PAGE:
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Long term career prospects

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  • Participant
    3 March, 2009 at 3:25
    • Total posts: 5

    I’m currently saving up to do a CELTA before getting my first job in teaching. I accept all of the usual points. I’m not doing it for the money. I’ll be on a good wage in the country I live in. It’s all relative, etc etc. But what about the more boring sensible things? I mean you can’t take the attitude of "I’m doing it for the lifestyle, not the money" for more than a few years in reality.

    There have to be some career teachers on here. What happens when you refrain from being a single 20-something bloke with no responsibilities outside himself? What happens when you have a family to support? Or you realise you need to be sensible and contribute to a pension? Or you want a proper house or a car? How can you save for your retirement in the UK or USA, when you’re working in a country where even your full wage would be a terrible pension back home? Is that the end of your EFL career? Do you have to do a masters? Does having a masters even increase your earning power significantly? Do you have to move to Western Europe so your wages are in line with back home and you can start saving for your future? Do you have to go into training other teachers instead?

    If you’re a middle-aged or older teacher, are you getting paid significantly more than someone with a couple of years experience? Because I’ve been researching this for a while now, and I’m still not absolutely clear as to how this can be something other than a short-term thing, after which you have to get a "proper job."

    If anyone would like to share experiences, I’d appreciate it.

    dan
    Moderator
    7 March, 2009 at 16:48
    • Total posts: 589

    Reply To: Long term career prospects

    I mean you can’t take the attitude of "I’m doing it for the lifestyle, not the money" for more than a few years in reality. There have to be some career teachers on here. What happens when you refrain from being a single 20-something bloke with no responsibilities outside himself?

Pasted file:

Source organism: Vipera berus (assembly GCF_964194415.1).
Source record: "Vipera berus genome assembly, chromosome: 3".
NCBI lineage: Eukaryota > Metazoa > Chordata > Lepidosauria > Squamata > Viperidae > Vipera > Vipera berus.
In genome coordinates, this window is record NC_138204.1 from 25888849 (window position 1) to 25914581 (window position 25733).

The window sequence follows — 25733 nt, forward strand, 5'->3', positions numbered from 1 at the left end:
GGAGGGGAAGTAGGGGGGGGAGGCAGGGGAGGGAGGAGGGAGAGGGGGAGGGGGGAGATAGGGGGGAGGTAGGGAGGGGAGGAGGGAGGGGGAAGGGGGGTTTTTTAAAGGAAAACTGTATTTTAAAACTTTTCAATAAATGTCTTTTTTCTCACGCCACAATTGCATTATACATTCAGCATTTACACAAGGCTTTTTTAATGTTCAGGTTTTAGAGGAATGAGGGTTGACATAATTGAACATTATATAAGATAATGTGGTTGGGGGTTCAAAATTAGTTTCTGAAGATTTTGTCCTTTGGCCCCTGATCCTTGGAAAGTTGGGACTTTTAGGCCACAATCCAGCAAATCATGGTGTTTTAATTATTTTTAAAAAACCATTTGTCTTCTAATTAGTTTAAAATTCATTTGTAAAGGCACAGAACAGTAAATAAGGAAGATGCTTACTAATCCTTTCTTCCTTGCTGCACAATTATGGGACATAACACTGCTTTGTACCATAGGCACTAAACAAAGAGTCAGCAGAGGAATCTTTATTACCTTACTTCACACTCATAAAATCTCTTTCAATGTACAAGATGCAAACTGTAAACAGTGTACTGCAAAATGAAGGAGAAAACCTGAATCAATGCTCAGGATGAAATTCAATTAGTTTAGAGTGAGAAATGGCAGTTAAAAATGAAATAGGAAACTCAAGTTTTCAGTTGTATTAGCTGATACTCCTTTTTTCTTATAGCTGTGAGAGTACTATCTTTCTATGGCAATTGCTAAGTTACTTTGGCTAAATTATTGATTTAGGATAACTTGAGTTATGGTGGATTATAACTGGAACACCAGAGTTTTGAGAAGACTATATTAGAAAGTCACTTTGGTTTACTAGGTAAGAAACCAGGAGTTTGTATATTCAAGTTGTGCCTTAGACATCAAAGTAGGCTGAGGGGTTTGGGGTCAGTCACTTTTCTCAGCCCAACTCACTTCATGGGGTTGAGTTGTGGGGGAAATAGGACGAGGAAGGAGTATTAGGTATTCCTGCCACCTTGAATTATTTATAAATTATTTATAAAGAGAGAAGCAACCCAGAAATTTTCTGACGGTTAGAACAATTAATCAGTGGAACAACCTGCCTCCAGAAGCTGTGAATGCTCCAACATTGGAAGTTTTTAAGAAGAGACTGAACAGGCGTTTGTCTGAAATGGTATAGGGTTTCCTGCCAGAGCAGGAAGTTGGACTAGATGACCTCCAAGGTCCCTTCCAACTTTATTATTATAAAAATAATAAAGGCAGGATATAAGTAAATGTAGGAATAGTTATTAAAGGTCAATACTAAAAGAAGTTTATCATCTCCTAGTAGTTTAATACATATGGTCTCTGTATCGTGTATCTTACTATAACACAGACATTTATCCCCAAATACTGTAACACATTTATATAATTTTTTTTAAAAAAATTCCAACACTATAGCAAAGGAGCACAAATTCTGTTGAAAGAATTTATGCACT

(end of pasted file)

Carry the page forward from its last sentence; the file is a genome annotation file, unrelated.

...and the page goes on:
When you reach this day of reckoning, as most teachers do after a few years, I think it basically comes down to three main options:

    1. Change careers entirely.

    This is the path that a lot of teachers take, for just the reasons that you list.

    2. Accept life on a teacher’s salary and keep on going.

    I know many teachers who have chosen this path, in many different countries. Some are happy with the situation, others aren’t. Some are financially secure, others aren’t. Some have spouses whose salary compensates for their low teacher salary. Others are content to live well locally and never return to the UK/USA etc and the worry of pensions. In some countries and schools the pay is much better than in others. A job with the British Council, for example, usually comes with a decent salary, pension contributions, relocation allowance, etc etc.

    3. Get further into the profession.

    A further qualification such as the DELTA is one way forward. This opens doors to promotions and different avenues such as teacher training. This doesn’t automatically mean a huge pay rise though – in several places where I’ve worked, a Director of Studies level job pays only marginally more than a teaching position.

    To answer some of your other questions directly:

    Do you have to move to Western Europe so your wages are in line with back home and you can start saving for your future?

    Wages may not be in line with back home – teaching salaries in Western Europe are not usually great.

    If you’re a middle-aged or older teacher, are you getting paid significantly more than someone with a couple of years experience?

    No.

    Because I’ve been researching this for a while now, and I’m still not absolutely clear as to how this can be something other than a short-term thing, after which you have to get a "proper job."

    You’re never going to be rich as a TEFL teacher, or even as a Director of Studies or teacher trainer. There are ways to be comfortable financially that I’ve touched on above, but it’ll really come down to your personal choice in a few years time – how much do you want to carry on teaching? How big a house do you want? Do you want a new car or is a used one okay? Does your partner earn enough to support your children? Do you want to ever go back to the UK? …and so on…

    Hope that helps…

    Dan

    Participant
    14 March, 2009 at 4:56
    • Total posts: 5

    Reply To: Long term career prospects

    Thanks for that, it’s really useful. I think what I was getting at is can you at least get to the situation that a normal school teacher would be in in your home country? I guess the answer is no with a few exceptions.

    I think I’ll give it a few years and then assess the situation, and while I do it, take advantage of exotic locations to build up the portfolio and save the money that will get me into the only other industry that’s even more unstable than English teaching: filmmaking. :D My mother will be so happy.

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